Many wealthy individuals create their own foundations, often as a way to have greater control over their philanthropy. While Mr. Trump’s foundation, started in 1988, gave millions to charity before shutting down in 2018, most of it was other people’s money. Mr. Trump himself donated $5.4 million to the foundation, with the last contribution in 2008, according to the organization’s tax filings.
The next year, he donated 436 acres of land for a state park in Westchester and Putnam Counties in New York after development plans ran up against tough regulatory restrictions. While the precise value of the easement is not clear, he reported noncash charitable contributions of $34 million that year.
Mr. Trump had bought the property in the 1990s for $2 million, according to numerous published reports. Today it is overgrown and has few facilities or visitors.
The two most recent easement deductions are being examined by the New York attorney general, Letitia James — part of a broader investigation into whether the Trump Organization inflated the value of assets to get loans and tax benefits.
In 2014, after abandoning plans to develop an 11.5-acre property being used as a driving range at his Los Angeles golf club, Mr. Trump received a $25.1 million tax deduction for an easement agreement with a land conservancy. Few details of the inquiry into the deal have emerged.
Court papers shed more light on the other easement under investigation.
In late 2015, Mr. Trump got a $21.1 million tax break for 158.6 acres of land at the Seven Springs estate, after years of unsuccessful attempts to build a golf course on it.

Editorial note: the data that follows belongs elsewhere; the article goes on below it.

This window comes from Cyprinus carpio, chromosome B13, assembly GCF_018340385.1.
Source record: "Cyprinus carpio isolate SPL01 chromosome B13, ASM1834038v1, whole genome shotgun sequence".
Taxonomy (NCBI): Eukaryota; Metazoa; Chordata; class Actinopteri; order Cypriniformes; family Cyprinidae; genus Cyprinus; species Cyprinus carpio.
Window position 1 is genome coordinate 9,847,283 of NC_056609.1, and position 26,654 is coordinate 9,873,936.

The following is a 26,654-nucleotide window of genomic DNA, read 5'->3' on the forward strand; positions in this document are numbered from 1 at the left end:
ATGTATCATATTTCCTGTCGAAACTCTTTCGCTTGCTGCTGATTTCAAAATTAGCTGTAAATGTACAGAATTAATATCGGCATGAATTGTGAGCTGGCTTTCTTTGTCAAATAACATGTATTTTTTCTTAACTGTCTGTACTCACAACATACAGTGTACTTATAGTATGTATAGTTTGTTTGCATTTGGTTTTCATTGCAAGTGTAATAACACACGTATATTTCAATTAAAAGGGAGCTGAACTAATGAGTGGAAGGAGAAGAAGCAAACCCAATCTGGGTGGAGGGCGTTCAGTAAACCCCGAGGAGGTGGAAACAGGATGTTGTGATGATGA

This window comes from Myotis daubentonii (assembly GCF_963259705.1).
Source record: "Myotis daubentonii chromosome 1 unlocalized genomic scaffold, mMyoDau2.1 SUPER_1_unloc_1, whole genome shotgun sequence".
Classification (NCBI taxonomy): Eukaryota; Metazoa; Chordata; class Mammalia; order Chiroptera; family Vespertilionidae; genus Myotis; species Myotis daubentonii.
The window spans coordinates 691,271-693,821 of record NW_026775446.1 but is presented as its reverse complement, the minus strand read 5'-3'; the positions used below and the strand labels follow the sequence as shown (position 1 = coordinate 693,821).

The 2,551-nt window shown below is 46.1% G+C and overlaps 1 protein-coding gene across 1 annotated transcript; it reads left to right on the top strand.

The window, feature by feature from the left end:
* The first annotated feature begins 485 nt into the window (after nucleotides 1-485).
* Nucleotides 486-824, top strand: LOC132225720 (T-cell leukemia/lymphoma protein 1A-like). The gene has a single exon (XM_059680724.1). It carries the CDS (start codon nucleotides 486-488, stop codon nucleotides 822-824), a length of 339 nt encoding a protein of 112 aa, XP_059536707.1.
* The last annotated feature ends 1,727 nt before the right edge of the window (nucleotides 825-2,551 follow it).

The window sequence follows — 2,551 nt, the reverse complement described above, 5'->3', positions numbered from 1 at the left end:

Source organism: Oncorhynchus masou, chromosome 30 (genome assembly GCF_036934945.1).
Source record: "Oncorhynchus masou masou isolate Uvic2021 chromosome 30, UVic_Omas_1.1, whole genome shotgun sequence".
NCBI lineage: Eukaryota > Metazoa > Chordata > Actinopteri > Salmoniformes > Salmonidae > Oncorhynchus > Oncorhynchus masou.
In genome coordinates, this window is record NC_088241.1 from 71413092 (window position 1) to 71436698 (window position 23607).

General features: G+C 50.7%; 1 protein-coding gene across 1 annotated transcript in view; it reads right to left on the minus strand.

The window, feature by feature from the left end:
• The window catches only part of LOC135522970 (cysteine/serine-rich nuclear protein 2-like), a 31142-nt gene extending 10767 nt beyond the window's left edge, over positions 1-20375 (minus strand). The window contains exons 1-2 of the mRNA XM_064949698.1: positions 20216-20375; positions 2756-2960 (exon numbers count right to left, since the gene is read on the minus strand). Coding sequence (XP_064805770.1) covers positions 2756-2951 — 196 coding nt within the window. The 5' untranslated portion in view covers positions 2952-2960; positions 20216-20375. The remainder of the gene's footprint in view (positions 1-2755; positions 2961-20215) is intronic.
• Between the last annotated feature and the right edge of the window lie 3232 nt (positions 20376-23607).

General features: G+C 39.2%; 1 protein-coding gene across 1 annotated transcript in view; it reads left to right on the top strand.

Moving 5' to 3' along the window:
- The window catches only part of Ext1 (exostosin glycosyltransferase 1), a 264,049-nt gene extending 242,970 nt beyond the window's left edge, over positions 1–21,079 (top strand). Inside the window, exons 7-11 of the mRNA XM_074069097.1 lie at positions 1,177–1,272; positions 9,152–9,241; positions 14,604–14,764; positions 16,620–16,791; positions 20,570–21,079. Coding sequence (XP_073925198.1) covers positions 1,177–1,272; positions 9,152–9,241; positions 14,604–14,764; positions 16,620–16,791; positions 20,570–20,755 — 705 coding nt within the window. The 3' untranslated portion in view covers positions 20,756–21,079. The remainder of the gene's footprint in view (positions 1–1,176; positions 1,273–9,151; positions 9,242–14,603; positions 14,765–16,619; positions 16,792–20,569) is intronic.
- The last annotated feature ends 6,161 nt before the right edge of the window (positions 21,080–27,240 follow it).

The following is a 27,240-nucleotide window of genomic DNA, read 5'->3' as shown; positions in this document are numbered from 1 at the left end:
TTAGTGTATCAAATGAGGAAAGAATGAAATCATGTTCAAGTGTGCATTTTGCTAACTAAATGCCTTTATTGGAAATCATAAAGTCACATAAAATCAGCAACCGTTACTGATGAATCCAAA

The attorney general’s court filing says that after Mr. Trump abandoned plans to develop Seven Springs, he asked Sheri Dillon, a tax lawyer at Morgan Lewis who had advised him in the past, to have the land appraised.
Ms. Dillon told Cushman & Wakefield, the firm that did the appraisal, that “the client blew up at her,” and she leaned on the appraisers to take steps that would push the value up, according to the court filing.
Several weeks ago, after months of delays, Mr. Trump’s son Eric gave a deposition in the case.
Washington DC: American Phantasmagoria +us(a) (Lulu 2020). danielpquinn | Newark, NJ The great horror of my life has been to watch DC grow from a lovely City to a lobbying metropolis. During grad school my bus stop was across the street from the White House. No armed police barricades. Recently I was back and was aghast at all of the office construction which are probably actually “lobbying firms” in bloom across the City. Shocked when I saw this in 2017, and thought that MONEY rules DC then and more so now. Black hole indeed. When I ushered at the Kennedy Center the Secret service was friendly and polite. Jimmy Carter was President so he can verify this even now and would share my horror. View your comment https://www.nytimes.com/2020/09/09/opinion/garrison-courtney-spies-contracts.html#commentsContainer&permid=109037613:109037613Fangs to Riches.The Rocking Chair.The Rise and Fall ofGloria V.Lulu Books(2020)byDaniel P Quinn$45- Lulu Books (2020)Design by Kevin Kramer.organized laborDaniel P. Quinn, Softcover, $13.95 (Author House) Book Exits and Entrances, 25 Years Off-Broadway, Opera and beyond.Daniel P. Quinn, Softcover at $19.99 now $15.00